Coronavirus: Taiwan quarantine skipper handed $33,000 fine for clubbing

Authorities slapped him with the maximum fine possible because his night out was deemed ‘malicious’

epa08315931 A health worker wearing a protective gown (C) takes a woman and her child (R) to be tested for coronavirus Covid-19 as they arrive at Taoyuan International Airport in Taoyuan, northern Taiwan, 23 March 2020. On 23 March, Taiwan reported 26 new coronavirus Covid-19 infection cases, pushing the total to 195. Of the 26 cases, 25 are 'imported cases.'  EPA/DAVID CHANG

A man in Taipei had an expensive night out after he was fined one million New Taiwan dollars (Dh121,383) because he skipped quarantine to go clubbing, authorities said on Monday.

The unnamed man, who was supposed to self-isolate for a fortnight at home after returning from Southeast Asia, was caught partying in the Taiwanese capital on Sunday during a routine police check at a nightclub.

Authorities slapped him with the maximum fine possible because his partying was deemed “malicious”.

“Those who are caught going out to places that have big crowds and are not well ventilated will be sent to centralised epidemic prevention facility and fined Tw$1 million,” said New Taipei city mayor Hou Yu-ih.

“I will not be soft-handed.”


Taiwan has been held as an example of how to handle the outbreak, with the government moving fast to reduce overseas arrivals from infected areas and issue clear medical guidance that has been widely adopted by the public.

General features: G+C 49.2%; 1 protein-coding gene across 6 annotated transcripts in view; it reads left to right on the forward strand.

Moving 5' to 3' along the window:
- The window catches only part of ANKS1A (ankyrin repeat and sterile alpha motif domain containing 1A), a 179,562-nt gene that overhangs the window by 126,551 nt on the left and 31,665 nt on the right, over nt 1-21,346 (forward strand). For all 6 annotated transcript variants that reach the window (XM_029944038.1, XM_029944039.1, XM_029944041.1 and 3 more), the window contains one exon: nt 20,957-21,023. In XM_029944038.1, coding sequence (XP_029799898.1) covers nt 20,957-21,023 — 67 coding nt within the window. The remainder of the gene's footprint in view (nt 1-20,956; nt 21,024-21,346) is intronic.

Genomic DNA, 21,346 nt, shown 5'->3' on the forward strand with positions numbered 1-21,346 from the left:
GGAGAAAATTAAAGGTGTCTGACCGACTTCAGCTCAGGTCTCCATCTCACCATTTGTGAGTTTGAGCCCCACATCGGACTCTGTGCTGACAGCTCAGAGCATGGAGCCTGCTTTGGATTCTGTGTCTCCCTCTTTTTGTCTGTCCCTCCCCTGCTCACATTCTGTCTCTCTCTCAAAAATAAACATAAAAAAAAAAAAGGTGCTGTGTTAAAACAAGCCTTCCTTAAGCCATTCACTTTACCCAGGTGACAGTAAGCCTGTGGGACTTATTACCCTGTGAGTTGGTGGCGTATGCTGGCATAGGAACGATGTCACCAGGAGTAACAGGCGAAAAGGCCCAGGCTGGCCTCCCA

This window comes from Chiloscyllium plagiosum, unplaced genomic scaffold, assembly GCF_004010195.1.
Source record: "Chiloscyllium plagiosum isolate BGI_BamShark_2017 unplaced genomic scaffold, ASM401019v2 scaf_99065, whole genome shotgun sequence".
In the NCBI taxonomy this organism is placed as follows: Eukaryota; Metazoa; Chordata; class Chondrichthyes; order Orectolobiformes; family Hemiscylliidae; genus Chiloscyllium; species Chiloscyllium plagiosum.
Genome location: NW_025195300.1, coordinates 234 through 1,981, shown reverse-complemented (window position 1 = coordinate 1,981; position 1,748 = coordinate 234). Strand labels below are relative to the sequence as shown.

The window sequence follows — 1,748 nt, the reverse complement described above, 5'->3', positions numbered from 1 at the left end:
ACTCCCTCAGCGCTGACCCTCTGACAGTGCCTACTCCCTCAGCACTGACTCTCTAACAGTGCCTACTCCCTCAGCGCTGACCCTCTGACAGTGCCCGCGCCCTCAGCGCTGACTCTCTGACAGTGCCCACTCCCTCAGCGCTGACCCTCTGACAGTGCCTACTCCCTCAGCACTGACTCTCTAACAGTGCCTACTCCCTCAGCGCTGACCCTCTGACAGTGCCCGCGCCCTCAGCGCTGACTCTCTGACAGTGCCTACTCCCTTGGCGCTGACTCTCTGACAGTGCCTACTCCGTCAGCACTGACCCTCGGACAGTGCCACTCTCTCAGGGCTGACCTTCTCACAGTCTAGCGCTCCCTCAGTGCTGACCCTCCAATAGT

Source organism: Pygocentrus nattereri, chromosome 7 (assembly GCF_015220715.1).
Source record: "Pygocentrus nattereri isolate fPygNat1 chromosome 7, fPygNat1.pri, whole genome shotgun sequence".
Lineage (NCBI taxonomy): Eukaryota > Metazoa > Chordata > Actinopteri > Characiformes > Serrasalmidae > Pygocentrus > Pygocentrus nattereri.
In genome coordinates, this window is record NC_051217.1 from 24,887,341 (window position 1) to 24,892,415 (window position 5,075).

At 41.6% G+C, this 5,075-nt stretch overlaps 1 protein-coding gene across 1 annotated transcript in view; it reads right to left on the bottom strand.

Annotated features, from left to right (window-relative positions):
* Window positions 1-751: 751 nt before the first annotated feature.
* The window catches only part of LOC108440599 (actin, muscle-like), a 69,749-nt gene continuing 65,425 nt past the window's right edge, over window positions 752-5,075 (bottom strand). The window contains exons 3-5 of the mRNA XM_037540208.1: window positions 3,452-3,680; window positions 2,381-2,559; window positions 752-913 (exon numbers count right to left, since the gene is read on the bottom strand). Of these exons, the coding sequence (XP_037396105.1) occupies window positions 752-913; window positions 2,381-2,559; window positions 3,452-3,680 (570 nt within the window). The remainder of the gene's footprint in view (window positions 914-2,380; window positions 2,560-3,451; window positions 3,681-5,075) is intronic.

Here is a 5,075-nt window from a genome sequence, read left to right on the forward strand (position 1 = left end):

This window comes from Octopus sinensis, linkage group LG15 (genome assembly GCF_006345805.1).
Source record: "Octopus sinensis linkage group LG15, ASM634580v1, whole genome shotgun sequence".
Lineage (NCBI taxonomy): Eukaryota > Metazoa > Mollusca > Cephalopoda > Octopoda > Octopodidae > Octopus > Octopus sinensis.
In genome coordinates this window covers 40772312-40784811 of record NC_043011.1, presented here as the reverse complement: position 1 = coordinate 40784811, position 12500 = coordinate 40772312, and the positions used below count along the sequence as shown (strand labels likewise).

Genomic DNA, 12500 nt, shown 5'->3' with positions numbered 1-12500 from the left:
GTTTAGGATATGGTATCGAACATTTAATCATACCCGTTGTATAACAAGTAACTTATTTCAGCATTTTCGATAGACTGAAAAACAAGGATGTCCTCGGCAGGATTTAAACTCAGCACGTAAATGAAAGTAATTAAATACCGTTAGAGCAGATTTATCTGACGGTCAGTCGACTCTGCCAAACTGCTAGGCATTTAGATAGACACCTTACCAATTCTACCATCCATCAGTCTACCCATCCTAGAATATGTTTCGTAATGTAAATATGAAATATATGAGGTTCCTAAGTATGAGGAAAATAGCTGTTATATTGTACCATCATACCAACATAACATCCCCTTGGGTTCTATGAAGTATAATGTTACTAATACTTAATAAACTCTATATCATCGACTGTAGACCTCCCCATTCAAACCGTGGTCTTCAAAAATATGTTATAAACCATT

Its centralised epidemic control centre was activated before China had even locked down the city of Wuhan, where the virus originated.

Taiwan’s government on Tuesday announced 20 new cases of the coronavirus, bringing the total to 215.

All of the latest cases were imported, by patients who travelled from countries including Britain, Ireland, Turkey and Indonesia, the government said in a statement.

Taiwan has now banned entry to foreigners and ordered all returning nationals to self-isolate for two weeks.

Those in quarantine are monitored via GPS on phones and messaging systems, with police alerted to those who leave their apartments.

Earlier this month, Taipei city government announced the first maximum fine, for a man who flew from mainland China, refused to enter quarantine, took a high-speed train then tried to catch a plane from the island.

The Tw$1m fine can be doubled for anyone who takes public transport.